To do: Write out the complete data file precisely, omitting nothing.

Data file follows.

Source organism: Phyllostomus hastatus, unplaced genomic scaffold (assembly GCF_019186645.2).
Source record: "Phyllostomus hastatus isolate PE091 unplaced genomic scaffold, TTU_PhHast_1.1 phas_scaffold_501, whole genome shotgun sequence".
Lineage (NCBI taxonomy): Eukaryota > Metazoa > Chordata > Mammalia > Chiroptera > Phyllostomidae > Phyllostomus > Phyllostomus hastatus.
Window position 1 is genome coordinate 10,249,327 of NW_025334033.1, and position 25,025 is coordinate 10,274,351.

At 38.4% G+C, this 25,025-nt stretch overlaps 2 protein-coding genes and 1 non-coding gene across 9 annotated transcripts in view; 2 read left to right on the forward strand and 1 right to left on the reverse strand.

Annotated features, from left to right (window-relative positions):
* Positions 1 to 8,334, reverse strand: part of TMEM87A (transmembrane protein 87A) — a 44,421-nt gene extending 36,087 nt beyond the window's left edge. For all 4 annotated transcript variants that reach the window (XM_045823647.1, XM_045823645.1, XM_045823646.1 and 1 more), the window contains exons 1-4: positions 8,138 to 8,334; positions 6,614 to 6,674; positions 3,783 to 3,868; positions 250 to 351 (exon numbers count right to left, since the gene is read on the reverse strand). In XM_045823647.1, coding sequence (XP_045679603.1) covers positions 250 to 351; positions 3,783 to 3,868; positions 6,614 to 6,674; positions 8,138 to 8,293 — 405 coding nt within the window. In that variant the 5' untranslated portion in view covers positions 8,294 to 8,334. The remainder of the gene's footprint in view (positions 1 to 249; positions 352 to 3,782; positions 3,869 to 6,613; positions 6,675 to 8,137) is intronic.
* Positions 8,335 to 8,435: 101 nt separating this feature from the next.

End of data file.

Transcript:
Source organism: Phyllostomus hastatus, unplaced genomic scaffold (assembly GCF_019186645.2).
Source record: "Phyllostomus hastatus isolate PE091 unplaced genomic scaffold, TTU_PhHast_1.1 phas_scaffold_501, whole genome shotgun sequence".
Lineage (NCBI taxonomy): Eukaryota > Metazoa > Chordata > Mammalia > Chiroptera > Phyllostomidae > Phyllostomus > Phyllostomus hastatus.
Window position 1 is genome coordinate 10,249,327 of NW_025334033.1, and position 25,025 is coordinate 10,274,351.

At 38.4% G+C, this 25,025-nt stretch overlaps 2 protein-coding genes and 1 non-coding gene across 9 annotated transcripts in view; 2 read left to right on the forward strand and 1 right to left on the reverse strand.

Annotated features, from left to right (window-relative positions):
* Positions 1 to 8,334, reverse strand: part of TMEM87A (transmembrane protein 87A) — a 44,421-nt gene extending 36,087 nt beyond the window's left edge. For all 4 annotated transcript variants that reach the window (XM_045823647.1, XM_045823645.1, XM_045823646.1 and 1 more), the window contains exons 1-4: positions 8,138 to 8,334; positions 6,614 to 6,674; positions 3,783 to 3,868; positions 250 to 351 (exon numbers count right to left, since the gene is read on the reverse strand). In XM_045823647.1, coding sequence (XP_045679603.1) covers positions 250 to 351; positions 3,783 to 3,868; positions 6,614 to 6,674; positions 8,138 to 8,293 — 405 coding nt within the window. In that variant the 5' untranslated portion in view covers positions 8,294 to 8,334. The remainder of the gene's footprint in view (positions 1 to 249; positions 352 to 3,782; positions 3,869 to 6,613; positions 6,675 to 8,137) is intronic.
* Positions 8,335 to 8,435: 101 nt separating this feature from the next.